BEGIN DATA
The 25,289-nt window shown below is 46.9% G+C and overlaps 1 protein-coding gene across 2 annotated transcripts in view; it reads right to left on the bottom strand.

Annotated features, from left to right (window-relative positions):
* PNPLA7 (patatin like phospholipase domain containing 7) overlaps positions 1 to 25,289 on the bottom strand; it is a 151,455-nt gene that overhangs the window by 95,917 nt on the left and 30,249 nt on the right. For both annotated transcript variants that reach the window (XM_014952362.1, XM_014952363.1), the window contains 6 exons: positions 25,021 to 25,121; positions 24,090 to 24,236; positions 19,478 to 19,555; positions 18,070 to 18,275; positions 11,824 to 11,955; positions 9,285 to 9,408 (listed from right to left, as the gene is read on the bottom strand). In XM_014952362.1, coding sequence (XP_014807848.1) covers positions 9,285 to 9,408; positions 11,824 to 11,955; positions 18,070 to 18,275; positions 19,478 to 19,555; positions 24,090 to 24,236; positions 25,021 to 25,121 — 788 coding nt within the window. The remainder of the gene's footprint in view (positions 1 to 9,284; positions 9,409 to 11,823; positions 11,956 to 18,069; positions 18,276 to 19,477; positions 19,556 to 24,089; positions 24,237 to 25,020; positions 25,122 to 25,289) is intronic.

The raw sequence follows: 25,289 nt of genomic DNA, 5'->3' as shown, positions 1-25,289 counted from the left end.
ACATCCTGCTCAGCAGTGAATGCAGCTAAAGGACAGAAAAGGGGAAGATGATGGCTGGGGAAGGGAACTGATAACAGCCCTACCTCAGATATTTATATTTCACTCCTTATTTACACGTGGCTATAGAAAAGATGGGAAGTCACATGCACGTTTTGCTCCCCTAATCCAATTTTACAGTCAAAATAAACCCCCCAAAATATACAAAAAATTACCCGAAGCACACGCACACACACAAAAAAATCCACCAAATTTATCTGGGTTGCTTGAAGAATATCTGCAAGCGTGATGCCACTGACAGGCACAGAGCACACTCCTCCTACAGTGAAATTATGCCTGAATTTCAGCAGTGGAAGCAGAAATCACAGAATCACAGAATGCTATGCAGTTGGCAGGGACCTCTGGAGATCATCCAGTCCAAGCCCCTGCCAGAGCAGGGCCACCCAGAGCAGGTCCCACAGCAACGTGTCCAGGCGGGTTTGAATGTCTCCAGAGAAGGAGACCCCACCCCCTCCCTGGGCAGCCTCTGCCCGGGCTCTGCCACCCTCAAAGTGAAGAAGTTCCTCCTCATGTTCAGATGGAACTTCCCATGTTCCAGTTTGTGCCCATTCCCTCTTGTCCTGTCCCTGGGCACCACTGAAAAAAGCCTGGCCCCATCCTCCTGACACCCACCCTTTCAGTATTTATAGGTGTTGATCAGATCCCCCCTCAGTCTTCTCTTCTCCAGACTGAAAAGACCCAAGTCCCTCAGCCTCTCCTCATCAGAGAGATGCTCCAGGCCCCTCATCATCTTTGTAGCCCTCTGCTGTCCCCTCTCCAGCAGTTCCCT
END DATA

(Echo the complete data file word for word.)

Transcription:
The 25,289-nt window shown below is 46.9% G+C and overlaps 1 protein-coding gene across 2 annotated transcripts in view; it reads right to left on the bottom strand.

Annotated features, from left to right (window-relative positions):
* PNPLA7 (patatin like phospholipase domain containing 7) overlaps positions 1 to 25,289 on the bottom strand; it is a 151,455-nt gene that overhangs the window by 95,917 nt on the left and 30,249 nt on the right. For both annotated transcript variants that reach the window (XM_014952362.1, XM_014952363.1), the window contains 6 exons: positions 25,021 to 25,121; positions 24,090 to 24,236; positions 19,478 to 19,555; positions 18,070 to 18,275; positions 11,824 to 11,955; positions 9,285 to 9,408 (listed from right to left, as the gene is read on the bottom strand). In XM_014952362.1, coding sequence (XP_014807848.1) covers positions 9,285 to 9,408; positions 11,824 to 11,955; positions 18,070 to 18,275; positions 19,478 to 19,555; positions 24,090 to 24,236; positions 25,021 to 25,121 — 788 coding nt within the window. The remainder of the gene's footprint in view (positions 1 to 9,284; positions 9,409 to 11,823; positions 11,956 to 18,069; positions 18,276 to 19,477; positions 19,556 to 24,089; positions 24,237 to 25,020; positions 25,122 to 25,289) is intronic.

The raw sequence follows: 25,289 nt of genomic DNA, 5'->3' as shown, positions 1-25,289 counted from the left end.
ACATCCTGCTCAGCAGTGAATGCAGCTAAAGGACAGAAAAGGGGAAGATGATGGCTGGGGAAGGGAACTGATAACAGCCCTACCTCAGATATTTATATTTCACTCCTTATTTACACGTGGCTATAGAAAAGATGGGAAGTCACATGCACGTTTTGCTCCCCTAATCCAATTTTACAGTCAAAATAAACCCCCCAAAATATACAAAAAATTACCCGAAGCACACGCACACACACAAAAAAATCCACCAAATTTATCTGGGTTGCTTGAAGAATATCTGCAAGCGTGATGCCACTGACAGGCACAGAGCACACTCCTCCTACAGTGAAATTATGCCTGAATTTCAGCAGTGGAAGCAGAAATCACAGAATCACAGAATGCTATGCAGTTGGCAGGGACCTCTGGAGATCATCCAGTCCAAGCCCCTGCCAGAGCAGGGCCACCCAGAGCAGGTCCCACAGCAACGTGTCCAGGCGGGTTTGAATGTCTCCAGAGAAGGAGACCCCACCCCCTCCCTGGGCAGCCTCTGCCCGGGCTCTGCCACCCTCAAAGTGAAGAAGTTCCTCCTCATGTTCAGATGGAACTTCCCATGTTCCAGTTTGTGCCCATTCCCTCTTGTCCTGTCCCTGGGCACCACTGAAAAAAGCCTGGCCCCATCCTCCTGACACCCACCCTTTCAGTATTTATAGGTGTTGATCAGATCCCCCCTCAGTCTTCTCTTCTCCAGACTGAAAAGACCCAAGTCCCTCAGCCTCTCCTCATCAGAGAGATGCTCCAGGCCCCTCATCATCTTTGTAGCCCTCTGCTGTCCCCTCTCCAGCAGTTCCCT